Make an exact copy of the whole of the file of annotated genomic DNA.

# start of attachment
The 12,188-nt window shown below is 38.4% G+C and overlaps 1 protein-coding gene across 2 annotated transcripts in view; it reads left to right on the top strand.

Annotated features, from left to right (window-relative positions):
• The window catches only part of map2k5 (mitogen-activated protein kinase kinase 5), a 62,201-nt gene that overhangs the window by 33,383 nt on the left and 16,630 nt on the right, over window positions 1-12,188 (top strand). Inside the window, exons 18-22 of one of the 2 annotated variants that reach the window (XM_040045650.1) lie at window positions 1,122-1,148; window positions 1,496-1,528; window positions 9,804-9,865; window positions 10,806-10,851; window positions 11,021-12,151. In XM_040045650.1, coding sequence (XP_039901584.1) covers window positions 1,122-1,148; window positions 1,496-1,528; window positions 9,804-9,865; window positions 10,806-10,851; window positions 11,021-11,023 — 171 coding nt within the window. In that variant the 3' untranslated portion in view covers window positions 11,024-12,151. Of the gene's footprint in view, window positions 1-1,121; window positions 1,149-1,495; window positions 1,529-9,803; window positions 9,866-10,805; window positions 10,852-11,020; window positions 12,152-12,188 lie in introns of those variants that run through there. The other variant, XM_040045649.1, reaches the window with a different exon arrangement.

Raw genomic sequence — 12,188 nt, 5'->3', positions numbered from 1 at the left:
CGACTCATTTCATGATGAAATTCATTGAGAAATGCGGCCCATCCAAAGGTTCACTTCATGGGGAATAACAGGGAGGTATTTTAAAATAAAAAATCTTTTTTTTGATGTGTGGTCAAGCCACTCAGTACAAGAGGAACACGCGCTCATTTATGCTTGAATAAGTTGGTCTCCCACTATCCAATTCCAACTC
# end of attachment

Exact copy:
The 12,188-nt window shown below is 38.4% G+C and overlaps 1 protein-coding gene across 2 annotated transcripts in view; it reads left to right on the top strand.

Annotated features, from left to right (window-relative positions):
• The window catches only part of map2k5 (mitogen-activated protein kinase kinase 5), a 62,201-nt gene that overhangs the window by 33,383 nt on the left and 16,630 nt on the right, over window positions 1-12,188 (top strand). Inside the window, exons 18-22 of one of the 2 annotated variants that reach the window (XM_040045650.1) lie at window positions 1,122-1,148; window positions 1,496-1,528; window positions 9,804-9,865; window positions 10,806-10,851; window positions 11,021-12,151. In XM_040045650.1, coding sequence (XP_039901584.1) covers window positions 1,122-1,148; window positions 1,496-1,528; window positions 9,804-9,865; window positions 10,806-10,851; window positions 11,021-11,023 — 171 coding nt within the window. In that variant the 3' untranslated portion in view covers window positions 11,024-12,151. Of the gene's footprint in view, window positions 1-1,121; window positions 1,149-1,495; window positions 1,529-9,803; window positions 9,866-10,805; window positions 10,852-11,020; window positions 12,152-12,188 lie in introns of those variants that run through there. The other variant, XM_040045649.1, reaches the window with a different exon arrangement.

Raw genomic sequence — 12,188 nt, 5'->3', positions numbered from 1 at the left:
CGACTCATTTCATGATGAAATTCATTGAGAAATGCGGCCCATCCAAAGGTTCACTTCATGGGGAATAACAGGGAGGTATTTTAAAATAAAAAATCTTTTTTTTGATGTGTGGTCAAGCCACTCAGTACAAGAGGAACACGCGCTCATTTATGCTTGAATAAGTTGGTCTCCCACTATCCAATTCCAACTC